Emojis in email campaigns? Sure, as long as they don’t clutter up the subject line, or introduce a visual element that doesn’t have anything to do with the text. Hire a rapper for your customer event? It can depend on whether that artist is aligned with your brand’s values, your customer’s interests and whether the event needs musical entertainment at all. Funny cat videos? Hmmm. Maybe create videos that focus more on customers’ actual interests and problems instead.

Digital media includes all kinds of ways for organizations to stand out, but think about what happens after the customer has presumably noticed you. If the core message isn’t compelling or meaningful to them, they’ll just feel cheated, no matter how clever your opening salvo.

Do: Be transparent about your goals and learning curve

Let’s say you want to try marketing through Instagram for the first time. It’s a great channel, but marketing primarily through images might be new territory. You could come off as too stuffy and corporate, or too fluffy with your content. That’s okay, though, if you’re up front with your audience about why you see a channel like that as valuable to your audience, and that you’re experimenting as you go.

In fact, why not try asking customers for comments and suggestions about what they’d like to see from you on a channel like Instagram? Show the behind-the-scenes of a photo or video shoot that lets them understand the effort you’re putting in to telling them relevant stories.

We all create some content that falls flat occasionally. Be prepared to own up to mistakes, laugh at them along with your audience and show you’ve learned next time around.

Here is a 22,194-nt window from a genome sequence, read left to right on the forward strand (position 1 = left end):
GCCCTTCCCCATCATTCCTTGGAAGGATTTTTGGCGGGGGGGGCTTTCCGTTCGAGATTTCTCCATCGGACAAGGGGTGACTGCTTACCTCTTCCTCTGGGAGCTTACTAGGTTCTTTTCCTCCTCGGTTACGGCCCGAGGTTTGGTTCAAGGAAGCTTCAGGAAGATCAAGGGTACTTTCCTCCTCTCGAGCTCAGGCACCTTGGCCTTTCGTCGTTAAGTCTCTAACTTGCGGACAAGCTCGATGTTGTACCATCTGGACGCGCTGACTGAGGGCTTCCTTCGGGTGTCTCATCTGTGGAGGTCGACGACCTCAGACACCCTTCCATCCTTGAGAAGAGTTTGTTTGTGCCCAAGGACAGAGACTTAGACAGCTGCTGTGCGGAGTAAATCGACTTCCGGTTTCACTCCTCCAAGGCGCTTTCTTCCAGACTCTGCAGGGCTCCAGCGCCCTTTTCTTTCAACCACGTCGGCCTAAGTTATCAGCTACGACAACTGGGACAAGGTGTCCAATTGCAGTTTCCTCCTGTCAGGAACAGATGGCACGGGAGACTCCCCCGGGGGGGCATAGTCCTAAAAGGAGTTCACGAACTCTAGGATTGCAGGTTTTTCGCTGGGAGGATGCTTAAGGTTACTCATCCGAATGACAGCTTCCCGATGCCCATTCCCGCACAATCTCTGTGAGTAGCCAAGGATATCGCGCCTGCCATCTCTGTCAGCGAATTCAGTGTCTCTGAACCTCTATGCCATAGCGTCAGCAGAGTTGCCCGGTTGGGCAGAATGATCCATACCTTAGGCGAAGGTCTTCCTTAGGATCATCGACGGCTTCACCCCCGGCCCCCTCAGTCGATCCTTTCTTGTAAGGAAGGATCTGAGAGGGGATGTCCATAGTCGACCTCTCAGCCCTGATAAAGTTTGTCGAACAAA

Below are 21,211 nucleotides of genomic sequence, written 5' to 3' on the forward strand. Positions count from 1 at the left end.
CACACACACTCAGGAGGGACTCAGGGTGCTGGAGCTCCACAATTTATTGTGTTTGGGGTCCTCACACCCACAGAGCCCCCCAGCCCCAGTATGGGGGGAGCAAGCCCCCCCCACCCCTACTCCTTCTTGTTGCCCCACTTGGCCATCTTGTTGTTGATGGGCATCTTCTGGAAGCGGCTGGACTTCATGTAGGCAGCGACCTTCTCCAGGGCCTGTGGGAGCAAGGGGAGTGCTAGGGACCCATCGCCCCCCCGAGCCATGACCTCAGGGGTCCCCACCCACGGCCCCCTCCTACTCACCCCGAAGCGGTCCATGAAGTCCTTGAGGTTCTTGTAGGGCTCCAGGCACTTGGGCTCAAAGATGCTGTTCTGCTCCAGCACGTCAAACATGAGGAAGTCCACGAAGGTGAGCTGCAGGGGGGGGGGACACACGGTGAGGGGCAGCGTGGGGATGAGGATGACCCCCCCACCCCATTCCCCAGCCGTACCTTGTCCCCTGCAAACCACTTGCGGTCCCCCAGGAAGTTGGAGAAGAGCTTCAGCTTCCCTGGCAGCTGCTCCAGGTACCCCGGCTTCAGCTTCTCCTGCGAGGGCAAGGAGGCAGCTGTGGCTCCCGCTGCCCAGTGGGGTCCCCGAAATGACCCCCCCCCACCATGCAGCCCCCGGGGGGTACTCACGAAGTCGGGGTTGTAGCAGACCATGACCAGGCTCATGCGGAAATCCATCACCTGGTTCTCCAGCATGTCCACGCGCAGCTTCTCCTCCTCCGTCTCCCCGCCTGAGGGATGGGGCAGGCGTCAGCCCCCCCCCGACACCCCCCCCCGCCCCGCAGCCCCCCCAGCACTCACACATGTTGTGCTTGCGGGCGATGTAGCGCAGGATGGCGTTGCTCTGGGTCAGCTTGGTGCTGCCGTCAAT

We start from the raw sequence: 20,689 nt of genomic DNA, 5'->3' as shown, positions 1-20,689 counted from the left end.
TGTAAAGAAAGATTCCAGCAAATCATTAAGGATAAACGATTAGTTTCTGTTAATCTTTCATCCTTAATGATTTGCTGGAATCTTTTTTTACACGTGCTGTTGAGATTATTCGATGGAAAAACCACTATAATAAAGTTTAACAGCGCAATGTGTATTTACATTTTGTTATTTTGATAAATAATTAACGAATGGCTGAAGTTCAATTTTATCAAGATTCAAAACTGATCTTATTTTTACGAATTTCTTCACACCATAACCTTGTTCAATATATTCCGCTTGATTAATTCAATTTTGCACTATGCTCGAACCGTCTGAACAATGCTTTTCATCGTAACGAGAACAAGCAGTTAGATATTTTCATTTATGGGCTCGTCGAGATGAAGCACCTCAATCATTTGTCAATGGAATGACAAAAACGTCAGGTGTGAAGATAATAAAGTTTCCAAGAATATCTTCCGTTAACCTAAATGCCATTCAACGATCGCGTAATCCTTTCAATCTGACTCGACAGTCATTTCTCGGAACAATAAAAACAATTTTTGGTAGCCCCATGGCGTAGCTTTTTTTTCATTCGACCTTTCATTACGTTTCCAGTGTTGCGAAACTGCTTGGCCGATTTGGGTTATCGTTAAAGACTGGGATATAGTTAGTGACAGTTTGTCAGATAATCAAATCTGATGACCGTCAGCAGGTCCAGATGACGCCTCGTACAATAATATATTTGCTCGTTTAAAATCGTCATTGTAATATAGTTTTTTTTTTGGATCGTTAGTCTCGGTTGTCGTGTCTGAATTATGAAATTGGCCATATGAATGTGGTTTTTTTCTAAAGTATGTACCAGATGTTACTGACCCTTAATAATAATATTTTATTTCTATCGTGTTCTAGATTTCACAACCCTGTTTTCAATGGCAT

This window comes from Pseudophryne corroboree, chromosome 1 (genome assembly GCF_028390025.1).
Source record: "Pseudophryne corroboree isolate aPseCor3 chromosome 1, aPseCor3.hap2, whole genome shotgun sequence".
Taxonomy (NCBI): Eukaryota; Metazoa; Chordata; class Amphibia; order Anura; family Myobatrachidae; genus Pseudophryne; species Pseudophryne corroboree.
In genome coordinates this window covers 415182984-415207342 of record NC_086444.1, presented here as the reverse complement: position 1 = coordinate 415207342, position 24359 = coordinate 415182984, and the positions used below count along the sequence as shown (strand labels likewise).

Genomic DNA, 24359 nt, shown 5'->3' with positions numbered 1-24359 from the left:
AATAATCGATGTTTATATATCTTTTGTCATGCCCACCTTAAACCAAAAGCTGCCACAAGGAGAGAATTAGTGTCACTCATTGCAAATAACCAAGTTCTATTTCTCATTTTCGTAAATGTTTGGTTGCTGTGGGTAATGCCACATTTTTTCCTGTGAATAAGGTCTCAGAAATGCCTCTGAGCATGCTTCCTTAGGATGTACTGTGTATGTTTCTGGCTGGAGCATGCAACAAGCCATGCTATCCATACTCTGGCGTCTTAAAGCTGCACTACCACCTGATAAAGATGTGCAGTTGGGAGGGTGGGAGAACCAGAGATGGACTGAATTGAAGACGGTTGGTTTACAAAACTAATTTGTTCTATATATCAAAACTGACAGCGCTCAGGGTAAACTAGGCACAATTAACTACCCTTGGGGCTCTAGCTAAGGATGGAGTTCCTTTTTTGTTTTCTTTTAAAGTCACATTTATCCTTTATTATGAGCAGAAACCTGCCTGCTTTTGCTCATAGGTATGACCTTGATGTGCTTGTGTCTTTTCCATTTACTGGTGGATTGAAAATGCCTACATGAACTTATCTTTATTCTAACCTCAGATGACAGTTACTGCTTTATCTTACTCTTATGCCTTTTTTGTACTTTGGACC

Don’t: Say one thing but do something else (or nothing)

It sounds obvious, but there are plenty of examples of where companies will talk about values that they don’t really stand behind. This could include firms that offer platitudes about the environment but create a lot of internal waste, or who tout the importance of diversity and inclusion but have an all-male board of directors.

Customers often pay more attention to brands than companies realize. Make sure if you’re marketing around a cause or anything else that will deeply matter to your customers you can back it up with proof. It might be an investment into a local community or building in policies that encourage staff to donate volunteer hours to a charity or non-profit.

Do: Market directly through customers whenever possible

Even when the marketing materials are well-produced, customers might ask themselves, “But do they really know what it’s like to be me?” The only definitive way to answer the question is to ensure your marketing weaves in voices from their peers.

This is where assets like case studies and testimonials can be key to a brand’s identify, because it means you’re putting customers first and not letting your own personality get in the way. You can do the same thing with customer interviews via videos, podcasts or at live events.

Successful marketing will always mean trying to innovate, work creatively and in ways that put you on the same page as your customers. Just find the right balance between connecting authentically and mere pandering. To thine own brand be true!